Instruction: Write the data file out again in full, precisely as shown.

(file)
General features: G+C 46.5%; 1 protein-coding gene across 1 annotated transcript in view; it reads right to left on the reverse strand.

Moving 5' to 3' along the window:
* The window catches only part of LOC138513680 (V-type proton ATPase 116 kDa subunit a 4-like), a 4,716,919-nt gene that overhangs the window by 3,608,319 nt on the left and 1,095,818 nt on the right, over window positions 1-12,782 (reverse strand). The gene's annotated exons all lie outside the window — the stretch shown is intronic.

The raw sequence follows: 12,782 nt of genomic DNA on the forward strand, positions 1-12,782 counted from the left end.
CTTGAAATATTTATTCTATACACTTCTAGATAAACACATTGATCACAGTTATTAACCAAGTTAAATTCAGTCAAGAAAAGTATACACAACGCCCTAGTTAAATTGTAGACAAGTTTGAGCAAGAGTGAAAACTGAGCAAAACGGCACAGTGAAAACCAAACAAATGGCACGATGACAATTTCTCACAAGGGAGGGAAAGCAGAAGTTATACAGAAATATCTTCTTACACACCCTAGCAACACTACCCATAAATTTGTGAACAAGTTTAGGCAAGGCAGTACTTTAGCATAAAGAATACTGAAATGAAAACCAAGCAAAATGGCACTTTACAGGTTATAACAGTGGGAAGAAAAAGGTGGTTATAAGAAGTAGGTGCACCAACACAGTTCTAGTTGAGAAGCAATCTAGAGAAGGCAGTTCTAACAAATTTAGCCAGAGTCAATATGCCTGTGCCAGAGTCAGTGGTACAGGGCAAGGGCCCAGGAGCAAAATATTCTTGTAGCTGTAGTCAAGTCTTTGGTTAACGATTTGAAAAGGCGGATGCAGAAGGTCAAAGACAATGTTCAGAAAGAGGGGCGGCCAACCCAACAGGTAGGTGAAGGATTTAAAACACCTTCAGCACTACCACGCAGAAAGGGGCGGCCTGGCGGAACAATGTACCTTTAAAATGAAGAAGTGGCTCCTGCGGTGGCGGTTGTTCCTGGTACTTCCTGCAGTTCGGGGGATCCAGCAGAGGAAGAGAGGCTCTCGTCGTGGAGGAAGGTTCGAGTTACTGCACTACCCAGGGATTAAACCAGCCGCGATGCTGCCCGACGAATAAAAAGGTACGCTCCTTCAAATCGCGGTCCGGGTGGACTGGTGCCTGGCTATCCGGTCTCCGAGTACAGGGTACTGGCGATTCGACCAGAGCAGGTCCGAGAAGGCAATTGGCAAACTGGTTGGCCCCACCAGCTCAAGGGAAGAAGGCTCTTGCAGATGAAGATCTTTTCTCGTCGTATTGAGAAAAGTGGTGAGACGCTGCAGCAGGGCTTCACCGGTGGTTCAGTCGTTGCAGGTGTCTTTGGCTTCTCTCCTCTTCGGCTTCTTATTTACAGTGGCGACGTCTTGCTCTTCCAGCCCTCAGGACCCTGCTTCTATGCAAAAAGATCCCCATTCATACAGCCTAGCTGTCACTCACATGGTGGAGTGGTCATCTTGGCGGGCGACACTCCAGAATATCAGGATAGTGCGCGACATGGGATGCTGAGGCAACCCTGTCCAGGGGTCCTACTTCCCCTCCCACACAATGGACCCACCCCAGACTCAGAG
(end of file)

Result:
General features: G+C 46.5%; 1 protein-coding gene across 1 annotated transcript in view; it reads right to left on the reverse strand.

Moving 5' to 3' along the window:
* The window catches only part of LOC138513680 (V-type proton ATPase 116 kDa subunit a 4-like), a 4,716,919-nt gene that overhangs the window by 3,608,319 nt on the left and 1,095,818 nt on the right, over window positions 1-12,782 (reverse strand). The gene's annotated exons all lie outside the window — the stretch shown is intronic.

The raw sequence follows: 12,782 nt of genomic DNA on the forward strand, positions 1-12,782 counted from the left end.
CTTGAAATATTTATTCTATACACTTCTAGATAAACACATTGATCACAGTTATTAACCAAGTTAAATTCAGTCAAGAAAAGTATACACAACGCCCTAGTTAAATTGTAGACAAGTTTGAGCAAGAGTGAAAACTGAGCAAAACGGCACAGTGAAAACCAAACAAATGGCACGATGACAATTTCTCACAAGGGAGGGAAAGCAGAAGTTATACAGAAATATCTTCTTACACACCCTAGCAACACTACCCATAAATTTGTGAACAAGTTTAGGCAAGGCAGTACTTTAGCATAAAGAATACTGAAATGAAAACCAAGCAAAATGGCACTTTACAGGTTATAACAGTGGGAAGAAAAAGGTGGTTATAAGAAGTAGGTGCACCAACACAGTTCTAGTTGAGAAGCAATCTAGAGAAGGCAGTTCTAACAAATTTAGCCAGAGTCAATATGCCTGTGCCAGAGTCAGTGGTACAGGGCAAGGGCCCAGGAGCAAAATATTCTTGTAGCTGTAGTCAAGTCTTTGGTTAACGATTTGAAAAGGCGGATGCAGAAGGTCAAAGACAATGTTCAGAAAGAGGGGCGGCCAACCCAACAGGTAGGTGAAGGATTTAAAACACCTTCAGCACTACCACGCAGAAAGGGGCGGCCTGGCGGAACAATGTACCTTTAAAATGAAGAAGTGGCTCCTGCGGTGGCGGTTGTTCCTGGTACTTCCTGCAGTTCGGGGGATCCAGCAGAGGAAGAGAGGCTCTCGTCGTGGAGGAAGGTTCGAGTTACTGCACTACCCAGGGATTAAACCAGCCGCGATGCTGCCCGACGAATAAAAAGGTACGCTCCTTCAAATCGCGGTCCGGGTGGACTGGTGCCTGGCTATCCGGTCTCCGAGTACAGGGTACTGGCGATTCGACCAGAGCAGGTCCGAGAAGGCAATTGGCAAACTGGTTGGCCCCACCAGCTCAAGGGAAGAAGGCTCTTGCAGATGAAGATCTTTTCTCGTCGTATTGAGAAAAGTGGTGAGACGCTGCAGCAGGGCTTCACCGGTGGTTCAGTCGTTGCAGGTGTCTTTGGCTTCTCTCCTCTTCGGCTTCTTATTTACAGTGGCGACGTCTTGCTCTTCCAGCCCTCAGGACCCTGCTTCTATGCAAAAAGATCCCCATTCATACAGCCTAGCTGTCACTCACATGGTGGAGTGGTCATCTTGGCGGGCGACACTCCAGAATATCAGGATAGTGCGCGACATGGGATGCTGAGGCAACCCTGTCCAGGGGTCCTACTTCCCCTCCCACACAATGGACCCACCCCAGACTCAGAG